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Injured ace lost two of his closest friends in race tragedies

By Adrian Rutherford

Published 18/05/2015

Stephen Thompson
Stephen Thompson
A picture taken moments after the crash captures the chaos at the scene
A picture taken moments after the crash captures the chaos at the scene
A picture taken moments after the crash captures the chaos at the scene
The injured spectator is airlifted to hospital
Dean Harrison
Stephen Thompson

Stephen Thompson is all too well aware of the dangers of road racing.

His hero, the late, great Joey Dunlop, died after crashing in 2000.

Two of his closest friends on the biking circuit, Richard Britton and Martin Finnegan, were also killed while competing.

Thompson himself was seriously injured in a crash three years ago.

From Crumlin in Co Antrim, the 38-year-old began racing in 1993. A regular competitor at the North West 200, Isle of Man TT, Ulster Grand Prix and Macau Grand Prix, he has also taken part in a number of short circuit events.

One friend said: "Stephen is very experienced. He has raced all around the world, and is a well-known and popular figure among fans and other competitors."

Thompson previously described Joey Dunlop as his racing hero, and counted Finnegan and Britton among his closest friends.

Finnegan died while competing at the Tandragee 100 in 2008, while Britton was killed at the Ballybunion races in 2005.

In a 2010 interview ahead of the Isle of Man TT races, Thompson revealed how he carried a constant reminder to his late friends.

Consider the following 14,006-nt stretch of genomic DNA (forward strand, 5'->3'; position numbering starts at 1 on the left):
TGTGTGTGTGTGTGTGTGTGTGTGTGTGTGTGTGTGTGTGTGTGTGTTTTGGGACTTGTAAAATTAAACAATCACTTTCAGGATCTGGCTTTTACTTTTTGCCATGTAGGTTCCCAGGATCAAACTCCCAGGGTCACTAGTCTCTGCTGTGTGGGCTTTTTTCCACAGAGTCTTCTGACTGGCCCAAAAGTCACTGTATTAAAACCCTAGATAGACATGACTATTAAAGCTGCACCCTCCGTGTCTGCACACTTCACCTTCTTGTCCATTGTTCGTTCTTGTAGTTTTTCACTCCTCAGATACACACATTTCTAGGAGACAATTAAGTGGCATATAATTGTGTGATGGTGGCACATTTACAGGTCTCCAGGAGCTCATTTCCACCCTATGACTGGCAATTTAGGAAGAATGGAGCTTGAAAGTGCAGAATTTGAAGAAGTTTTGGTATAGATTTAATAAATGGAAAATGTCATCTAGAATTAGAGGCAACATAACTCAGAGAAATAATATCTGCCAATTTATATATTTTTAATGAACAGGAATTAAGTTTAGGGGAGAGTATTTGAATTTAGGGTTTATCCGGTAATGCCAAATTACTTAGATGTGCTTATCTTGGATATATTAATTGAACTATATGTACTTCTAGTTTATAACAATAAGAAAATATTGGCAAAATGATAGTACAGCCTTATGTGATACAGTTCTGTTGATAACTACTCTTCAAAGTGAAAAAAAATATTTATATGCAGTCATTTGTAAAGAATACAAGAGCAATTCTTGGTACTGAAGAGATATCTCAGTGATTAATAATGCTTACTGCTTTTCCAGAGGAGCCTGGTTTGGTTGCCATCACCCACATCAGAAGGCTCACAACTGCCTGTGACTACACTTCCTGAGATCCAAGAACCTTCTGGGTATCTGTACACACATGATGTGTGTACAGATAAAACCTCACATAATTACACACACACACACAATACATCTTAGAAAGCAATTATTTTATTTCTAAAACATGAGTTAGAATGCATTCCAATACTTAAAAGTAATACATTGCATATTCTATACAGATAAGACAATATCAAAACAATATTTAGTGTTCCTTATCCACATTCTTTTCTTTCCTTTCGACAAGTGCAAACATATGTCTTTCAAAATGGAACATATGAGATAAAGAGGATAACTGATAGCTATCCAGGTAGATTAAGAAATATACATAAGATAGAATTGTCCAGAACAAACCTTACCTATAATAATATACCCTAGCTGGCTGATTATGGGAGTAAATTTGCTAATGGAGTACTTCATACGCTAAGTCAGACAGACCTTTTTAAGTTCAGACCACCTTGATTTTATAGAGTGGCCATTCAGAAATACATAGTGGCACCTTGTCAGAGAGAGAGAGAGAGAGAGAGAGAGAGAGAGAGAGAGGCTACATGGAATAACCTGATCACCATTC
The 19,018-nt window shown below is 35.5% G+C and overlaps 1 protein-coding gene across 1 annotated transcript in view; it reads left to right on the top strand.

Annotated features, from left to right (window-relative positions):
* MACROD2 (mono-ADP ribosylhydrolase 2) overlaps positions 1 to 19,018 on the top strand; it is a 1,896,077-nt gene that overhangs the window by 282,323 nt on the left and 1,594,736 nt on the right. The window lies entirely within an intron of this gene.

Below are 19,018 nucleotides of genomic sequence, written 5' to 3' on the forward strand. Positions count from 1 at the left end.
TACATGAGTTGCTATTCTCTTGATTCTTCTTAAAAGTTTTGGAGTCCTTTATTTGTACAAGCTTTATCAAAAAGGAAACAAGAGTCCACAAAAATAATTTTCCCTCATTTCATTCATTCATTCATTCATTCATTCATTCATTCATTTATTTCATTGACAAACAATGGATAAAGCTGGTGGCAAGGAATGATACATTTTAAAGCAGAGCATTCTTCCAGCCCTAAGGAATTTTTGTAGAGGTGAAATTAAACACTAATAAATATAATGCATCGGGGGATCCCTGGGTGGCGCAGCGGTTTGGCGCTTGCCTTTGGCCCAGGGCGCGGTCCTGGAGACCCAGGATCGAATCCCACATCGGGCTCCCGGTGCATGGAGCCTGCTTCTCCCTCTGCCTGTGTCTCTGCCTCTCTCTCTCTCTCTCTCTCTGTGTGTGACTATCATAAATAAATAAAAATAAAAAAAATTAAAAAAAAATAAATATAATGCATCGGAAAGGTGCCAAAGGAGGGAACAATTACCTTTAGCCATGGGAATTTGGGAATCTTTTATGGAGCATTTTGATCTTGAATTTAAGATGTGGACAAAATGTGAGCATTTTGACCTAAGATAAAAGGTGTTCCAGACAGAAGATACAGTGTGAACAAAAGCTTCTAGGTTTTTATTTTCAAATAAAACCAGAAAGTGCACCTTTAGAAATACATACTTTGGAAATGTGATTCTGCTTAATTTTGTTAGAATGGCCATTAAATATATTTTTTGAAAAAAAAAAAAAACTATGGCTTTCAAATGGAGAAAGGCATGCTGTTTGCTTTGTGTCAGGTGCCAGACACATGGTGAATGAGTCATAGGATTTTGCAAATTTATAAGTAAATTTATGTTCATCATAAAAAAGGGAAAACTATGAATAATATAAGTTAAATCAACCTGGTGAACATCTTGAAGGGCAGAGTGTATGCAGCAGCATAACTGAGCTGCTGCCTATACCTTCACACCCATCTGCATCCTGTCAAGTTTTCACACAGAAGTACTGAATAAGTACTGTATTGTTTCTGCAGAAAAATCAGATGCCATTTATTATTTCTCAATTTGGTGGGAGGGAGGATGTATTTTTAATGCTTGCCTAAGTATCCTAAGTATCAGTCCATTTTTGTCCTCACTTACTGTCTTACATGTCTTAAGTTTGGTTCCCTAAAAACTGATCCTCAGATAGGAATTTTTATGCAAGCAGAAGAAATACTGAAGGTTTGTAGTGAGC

"I carry a wee patch on the back of my leathers with Martin's racing number of 45 and Richard's number eight as a way of reminding myself of them and keeping their memory alive," he explained.

Thompson was badly injured in a crash at the Ulster Grand Prix in August 2012.

In an interview with the News Letter a month after the crash, Thompson recalled how he stopped breathing at one point.

"I got away and was lying in eighth, but there was a group in front of me of four or five riders and I thought that if I could catch them I could have got through," he said.

"But coming out of Quarterlands I high-sided and the next thing I went through the hedge. I remember landing and then the pain must have knocked me out.

"I was unconscious for about six or seven minutes and Dr [Fred] McSorley brought me round again because I wasn't breathing."

Yet he was back racing just three months later at the 2012 Macau Grand Prix.

Earlier this year, Thompson said his focus was now on racing for pleasure.

"Most of the guys I'm up against are paid to race but this is a hobby for me and if I can beat some of them, then it gives you a bit of a buzz," he said.

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